Today would have been my grandmother’s 102nd birthday and I miss her with each breath and I am glad she’s dead.
She was love and laughter. Oh, sure, she was quick with a sharp word when it was called for, but she was the safest person in my childhood. She couldn’t stop people from hurting me, but she tried—and those efforts, those little interventions, are a big part of why I am alive at all today. At a time when it felt like I was unwanted and unseen and unheard and better-not-born, it was my grandmother who looked right at me, who looked right into me, who tried to mitigate the things that were said and done to me by others. By stepping up to try to protect me—even though she mostly failed—she made me feel that there was some worth to me after all. It wasn’t the success or failure of her protection that mattered; it was the fact that she cared enough to try.
My grandmother. There are no words, and at the same time I could write whole books. How I have tried to piece the story together over the years, from what she told me, from what others said, from old pictures, from what her half-brother and his wife told me when I visited them in Denmark, from how she treated me and what she perceived as right or wrong, fair or unfair, fun or dull.
I look at her life and am amazed at some of the parallels with mine. The mean stepmother, the estranged father, the grandmother who saved her. The abuse that people didn’t believe, and how she was punished for disclosure. The way she stood up anyway. How much she missed her dad even though he didn’t protect her, and how hurt she was that he cut her off. How all her life she wanted to learn new things. How the drive to create was always there but pushed underground by the demands of daily life until when she was forty she suddenly burst out of the gate.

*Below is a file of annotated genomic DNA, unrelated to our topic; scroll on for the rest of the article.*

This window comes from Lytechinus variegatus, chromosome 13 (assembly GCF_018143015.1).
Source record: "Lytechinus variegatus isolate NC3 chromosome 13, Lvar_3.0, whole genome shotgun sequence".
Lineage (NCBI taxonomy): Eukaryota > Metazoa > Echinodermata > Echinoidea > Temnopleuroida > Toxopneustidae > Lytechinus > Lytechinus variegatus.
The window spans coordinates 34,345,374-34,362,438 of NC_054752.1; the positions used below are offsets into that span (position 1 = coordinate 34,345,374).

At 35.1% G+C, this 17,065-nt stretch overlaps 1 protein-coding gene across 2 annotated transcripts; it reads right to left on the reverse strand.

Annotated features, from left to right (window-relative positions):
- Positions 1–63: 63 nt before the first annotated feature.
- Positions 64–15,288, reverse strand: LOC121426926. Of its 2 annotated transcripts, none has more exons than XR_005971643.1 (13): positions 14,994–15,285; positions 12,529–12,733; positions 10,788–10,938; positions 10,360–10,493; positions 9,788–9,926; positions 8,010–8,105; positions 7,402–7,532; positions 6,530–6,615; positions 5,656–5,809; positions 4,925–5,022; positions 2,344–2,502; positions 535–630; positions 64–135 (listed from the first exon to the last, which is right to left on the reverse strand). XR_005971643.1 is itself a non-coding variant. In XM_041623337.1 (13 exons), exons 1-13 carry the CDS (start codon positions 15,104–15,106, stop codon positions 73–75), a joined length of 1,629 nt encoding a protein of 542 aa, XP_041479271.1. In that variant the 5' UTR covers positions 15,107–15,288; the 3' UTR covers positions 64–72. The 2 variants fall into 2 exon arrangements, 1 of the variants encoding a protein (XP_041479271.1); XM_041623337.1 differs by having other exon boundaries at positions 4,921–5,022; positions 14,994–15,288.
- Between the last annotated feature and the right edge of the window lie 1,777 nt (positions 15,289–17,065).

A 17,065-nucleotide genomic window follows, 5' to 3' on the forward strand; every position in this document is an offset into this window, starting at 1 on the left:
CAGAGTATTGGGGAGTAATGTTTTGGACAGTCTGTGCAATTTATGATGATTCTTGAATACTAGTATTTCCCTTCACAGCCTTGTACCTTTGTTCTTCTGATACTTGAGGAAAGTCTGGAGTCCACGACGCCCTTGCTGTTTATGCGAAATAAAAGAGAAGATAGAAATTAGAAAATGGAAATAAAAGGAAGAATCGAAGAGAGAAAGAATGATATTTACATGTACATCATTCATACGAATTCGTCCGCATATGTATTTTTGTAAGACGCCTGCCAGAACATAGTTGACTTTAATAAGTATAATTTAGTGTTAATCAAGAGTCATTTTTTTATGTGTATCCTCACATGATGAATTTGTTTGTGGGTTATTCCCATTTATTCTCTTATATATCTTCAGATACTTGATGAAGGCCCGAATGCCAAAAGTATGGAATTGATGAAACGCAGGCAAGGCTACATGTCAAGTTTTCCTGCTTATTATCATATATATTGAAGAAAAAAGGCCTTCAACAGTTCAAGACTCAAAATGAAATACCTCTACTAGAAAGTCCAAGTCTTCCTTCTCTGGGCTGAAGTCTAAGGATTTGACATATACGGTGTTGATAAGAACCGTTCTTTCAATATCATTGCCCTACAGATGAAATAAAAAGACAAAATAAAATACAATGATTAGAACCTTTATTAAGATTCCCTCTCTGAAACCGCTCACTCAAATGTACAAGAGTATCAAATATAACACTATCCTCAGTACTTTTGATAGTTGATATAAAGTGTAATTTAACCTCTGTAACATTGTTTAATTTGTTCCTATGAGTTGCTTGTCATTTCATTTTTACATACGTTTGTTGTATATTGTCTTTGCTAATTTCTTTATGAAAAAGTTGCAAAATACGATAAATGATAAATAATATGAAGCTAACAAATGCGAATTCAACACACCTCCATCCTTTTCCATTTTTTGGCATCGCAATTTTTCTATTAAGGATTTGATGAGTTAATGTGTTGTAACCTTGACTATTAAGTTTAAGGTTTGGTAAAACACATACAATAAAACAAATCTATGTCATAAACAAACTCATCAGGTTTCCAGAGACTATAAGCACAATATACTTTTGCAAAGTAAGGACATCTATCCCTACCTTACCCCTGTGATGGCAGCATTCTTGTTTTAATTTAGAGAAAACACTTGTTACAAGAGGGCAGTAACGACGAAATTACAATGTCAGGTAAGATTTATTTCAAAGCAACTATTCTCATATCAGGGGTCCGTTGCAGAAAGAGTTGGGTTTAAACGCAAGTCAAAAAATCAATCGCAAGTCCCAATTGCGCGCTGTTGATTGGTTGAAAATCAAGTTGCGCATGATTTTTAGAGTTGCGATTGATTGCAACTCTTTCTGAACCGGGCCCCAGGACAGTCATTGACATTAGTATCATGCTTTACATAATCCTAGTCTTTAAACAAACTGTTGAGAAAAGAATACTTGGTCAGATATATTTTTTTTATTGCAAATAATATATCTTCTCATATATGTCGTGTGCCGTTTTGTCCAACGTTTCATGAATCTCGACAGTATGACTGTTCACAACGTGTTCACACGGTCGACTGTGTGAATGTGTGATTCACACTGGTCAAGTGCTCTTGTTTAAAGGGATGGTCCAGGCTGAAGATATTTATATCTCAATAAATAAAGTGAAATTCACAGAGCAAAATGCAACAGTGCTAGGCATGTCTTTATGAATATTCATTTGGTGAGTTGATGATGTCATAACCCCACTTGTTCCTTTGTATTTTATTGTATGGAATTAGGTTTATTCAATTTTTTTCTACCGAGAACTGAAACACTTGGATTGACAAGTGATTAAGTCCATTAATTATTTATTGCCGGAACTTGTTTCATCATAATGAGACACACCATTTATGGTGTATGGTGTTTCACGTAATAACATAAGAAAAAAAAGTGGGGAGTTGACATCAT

How brave she was, how strong, how creative, how beautiful the paintings she was making as a young woman when she met my grandfather. How she survived with a young baby in Nazi-occupied Denmark, how she was eight-and-a-half months pregnant with my dad in Copenhagen when the Nazis rounded up the Jews. How she survived her husband’s post-war incarceration (and how nobody in the family but her would ever discuss or even admit that happened). The emigration to Canada with her kids, my grandfather having traveled over in advance. New life, new country, new language, new culture.
It tore me when she died. The last safe person. The person who always, always saw me. I could not even take it in. One reason I moved back to Canada from the Netherlands is that I missed her so much. I got her last few years, and she knew me for some of them. Suddenly she was the child, and I could try to give her back some of that kindness. “My sweet,” I called her, as I helped her with her food. Sometimes I lost patience: One time, wheeling her back into the building, I asked for her sunglasses so I could trade them for her regular glasses. She set her mouth in a stubborn line and shook her head. I tried reasoning, I tried convincing, I tried charming. Finally, I snapped “JUST GIMME THEM!” And she pulled them off slowly, looking up sideways at me, with a grin full of mischief. I could only laugh: “Oh, my sweet!”
She wasn’t an Earth Mother granny. Woe to the child who got between her and the TV when The Edge of Night was on. Some of her activities were non-interruptible, and I learned to respect the fact that she wasn’t Love-On-Tap because she had interests of her own.